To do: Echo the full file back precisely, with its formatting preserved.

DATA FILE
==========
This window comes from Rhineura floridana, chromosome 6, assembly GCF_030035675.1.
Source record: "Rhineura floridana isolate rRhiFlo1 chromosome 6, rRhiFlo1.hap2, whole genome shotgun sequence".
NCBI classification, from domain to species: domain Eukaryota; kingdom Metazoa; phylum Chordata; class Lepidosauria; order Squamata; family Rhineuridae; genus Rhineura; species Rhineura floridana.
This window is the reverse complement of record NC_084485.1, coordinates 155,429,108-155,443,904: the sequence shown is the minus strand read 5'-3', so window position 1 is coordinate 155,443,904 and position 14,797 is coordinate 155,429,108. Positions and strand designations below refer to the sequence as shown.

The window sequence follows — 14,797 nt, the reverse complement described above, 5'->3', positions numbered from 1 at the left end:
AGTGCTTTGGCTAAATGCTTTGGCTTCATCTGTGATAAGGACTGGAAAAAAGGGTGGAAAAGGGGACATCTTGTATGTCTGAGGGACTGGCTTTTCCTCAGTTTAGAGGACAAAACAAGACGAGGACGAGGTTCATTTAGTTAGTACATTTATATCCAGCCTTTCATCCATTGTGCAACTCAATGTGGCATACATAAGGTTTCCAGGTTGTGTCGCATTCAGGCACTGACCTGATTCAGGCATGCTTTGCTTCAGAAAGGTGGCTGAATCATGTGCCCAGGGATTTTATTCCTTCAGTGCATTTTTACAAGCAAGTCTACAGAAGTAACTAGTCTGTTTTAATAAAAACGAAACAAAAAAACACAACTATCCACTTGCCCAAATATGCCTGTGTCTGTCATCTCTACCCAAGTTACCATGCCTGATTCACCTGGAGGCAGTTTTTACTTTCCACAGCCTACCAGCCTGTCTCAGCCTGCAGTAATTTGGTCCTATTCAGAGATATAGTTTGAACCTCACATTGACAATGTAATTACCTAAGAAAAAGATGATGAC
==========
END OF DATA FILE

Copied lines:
This window comes from Rhineura floridana, chromosome 6, assembly GCF_030035675.1.
Source record: "Rhineura floridana isolate rRhiFlo1 chromosome 6, rRhiFlo1.hap2, whole genome shotgun sequence".
NCBI classification, from domain to species: domain Eukaryota; kingdom Metazoa; phylum Chordata; class Lepidosauria; order Squamata; family Rhineuridae; genus Rhineura; species Rhineura floridana.
This window is the reverse complement of record NC_084485.1, coordinates 155,429,108-155,443,904: the sequence shown is the minus strand read 5'-3', so window position 1 is coordinate 155,443,904 and position 14,797 is coordinate 155,429,108. Positions and strand designations below refer to the sequence as shown.

The window sequence follows — 14,797 nt, the reverse complement described above, 5'->3', positions numbered from 1 at the left end:
AGTGCTTTGGCTAAATGCTTTGGCTTCATCTGTGATAAGGACTGGAAAAAAGGGTGGAAAAGGGGACATCTTGTATGTCTGAGGGACTGGCTTTTCCTCAGTTTAGAGGACAAAACAAGACGAGGACGAGGTTCATTTAGTTAGTACATTTATATCCAGCCTTTCATCCATTGTGCAACTCAATGTGGCATACATAAGGTTTCCAGGTTGTGTCGCATTCAGGCACTGACCTGATTCAGGCATGCTTTGCTTCAGAAAGGTGGCTGAATCATGTGCCCAGGGATTTTATTCCTTCAGTGCATTTTTACAAGCAAGTCTACAGAAGTAACTAGTCTGTTTTAATAAAAACGAAACAAAAAAACACAACTATCCACTTGCCCAAATATGCCTGTGTCTGTCATCTCTACCCAAGTTACCATGCCTGATTCACCTGGAGGCAGTTTTTACTTTCCACAGCCTACCAGCCTGTCTCAGCCTGCAGTAATTTGGTCCTATTCAGAGATATAGTTTGAACCTCACATTGACAATGTAATTACCTAAGAAAAAGATGATGAC